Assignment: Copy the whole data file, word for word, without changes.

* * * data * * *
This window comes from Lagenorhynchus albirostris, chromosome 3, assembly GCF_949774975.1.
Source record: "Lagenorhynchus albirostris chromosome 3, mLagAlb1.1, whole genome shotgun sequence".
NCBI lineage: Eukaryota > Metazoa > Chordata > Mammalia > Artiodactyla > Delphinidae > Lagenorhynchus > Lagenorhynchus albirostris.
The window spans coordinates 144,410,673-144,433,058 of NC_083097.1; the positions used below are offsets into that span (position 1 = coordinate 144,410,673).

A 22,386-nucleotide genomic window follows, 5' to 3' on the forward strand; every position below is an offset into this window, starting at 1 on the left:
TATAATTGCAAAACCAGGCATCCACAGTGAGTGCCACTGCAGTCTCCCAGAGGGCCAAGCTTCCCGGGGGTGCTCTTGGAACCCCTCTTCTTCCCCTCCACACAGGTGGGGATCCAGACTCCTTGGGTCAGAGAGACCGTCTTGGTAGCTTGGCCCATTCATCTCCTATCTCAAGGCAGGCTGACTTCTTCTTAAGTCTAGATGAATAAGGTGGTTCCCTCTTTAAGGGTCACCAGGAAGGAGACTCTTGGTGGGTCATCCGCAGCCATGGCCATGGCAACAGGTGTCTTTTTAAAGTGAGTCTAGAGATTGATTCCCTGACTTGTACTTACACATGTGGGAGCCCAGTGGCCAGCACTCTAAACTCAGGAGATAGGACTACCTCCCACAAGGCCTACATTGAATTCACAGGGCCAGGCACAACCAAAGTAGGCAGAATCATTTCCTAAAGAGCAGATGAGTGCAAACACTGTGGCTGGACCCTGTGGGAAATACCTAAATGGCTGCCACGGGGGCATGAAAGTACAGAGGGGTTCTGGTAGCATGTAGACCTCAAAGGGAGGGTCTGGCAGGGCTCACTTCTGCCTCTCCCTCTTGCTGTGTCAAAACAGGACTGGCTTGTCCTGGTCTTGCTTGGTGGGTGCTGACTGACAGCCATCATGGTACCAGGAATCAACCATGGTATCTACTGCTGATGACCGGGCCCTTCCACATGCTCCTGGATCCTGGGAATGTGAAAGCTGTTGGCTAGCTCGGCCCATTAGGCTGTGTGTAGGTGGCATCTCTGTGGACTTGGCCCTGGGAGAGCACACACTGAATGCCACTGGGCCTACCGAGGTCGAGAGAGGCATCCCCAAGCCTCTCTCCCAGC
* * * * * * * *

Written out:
This window comes from Lagenorhynchus albirostris, chromosome 3, assembly GCF_949774975.1.
Source record: "Lagenorhynchus albirostris chromosome 3, mLagAlb1.1, whole genome shotgun sequence".
NCBI lineage: Eukaryota > Metazoa > Chordata > Mammalia > Artiodactyla > Delphinidae > Lagenorhynchus > Lagenorhynchus albirostris.
The window spans coordinates 144,410,673-144,433,058 of NC_083097.1; the positions used below are offsets into that span (position 1 = coordinate 144,410,673).

A 22,386-nucleotide genomic window follows, 5' to 3' on the forward strand; every position below is an offset into this window, starting at 1 on the left:
TATAATTGCAAAACCAGGCATCCACAGTGAGTGCCACTGCAGTCTCCCAGAGGGCCAAGCTTCCCGGGGGTGCTCTTGGAACCCCTCTTCTTCCCCTCCACACAGGTGGGGATCCAGACTCCTTGGGTCAGAGAGACCGTCTTGGTAGCTTGGCCCATTCATCTCCTATCTCAAGGCAGGCTGACTTCTTCTTAAGTCTAGATGAATAAGGTGGTTCCCTCTTTAAGGGTCACCAGGAAGGAGACTCTTGGTGGGTCATCCGCAGCCATGGCCATGGCAACAGGTGTCTTTTTAAAGTGAGTCTAGAGATTGATTCCCTGACTTGTACTTACACATGTGGGAGCCCAGTGGCCAGCACTCTAAACTCAGGAGATAGGACTACCTCCCACAAGGCCTACATTGAATTCACAGGGCCAGGCACAACCAAAGTAGGCAGAATCATTTCCTAAAGAGCAGATGAGTGCAAACACTGTGGCTGGACCCTGTGGGAAATACCTAAATGGCTGCCACGGGGGCATGAAAGTACAGAGGGGTTCTGGTAGCATGTAGACCTCAAAGGGAGGGTCTGGCAGGGCTCACTTCTGCCTCTCCCTCTTGCTGTGTCAAAACAGGACTGGCTTGTCCTGGTCTTGCTTGGTGGGTGCTGACTGACAGCCATCATGGTACCAGGAATCAACCATGGTATCTACTGCTGATGACCGGGCCCTTCCACATGCTCCTGGATCCTGGGAATGTGAAAGCTGTTGGCTAGCTCGGCCCATTAGGCTGTGTGTAGGTGGCATCTCTGTGGACTTGGCCCTGGGAGAGCACACACTGAATGCCACTGGGCCTACCGAGGTCGAGAGAGGCATCCCCAAGCCTCTCTCCCAGC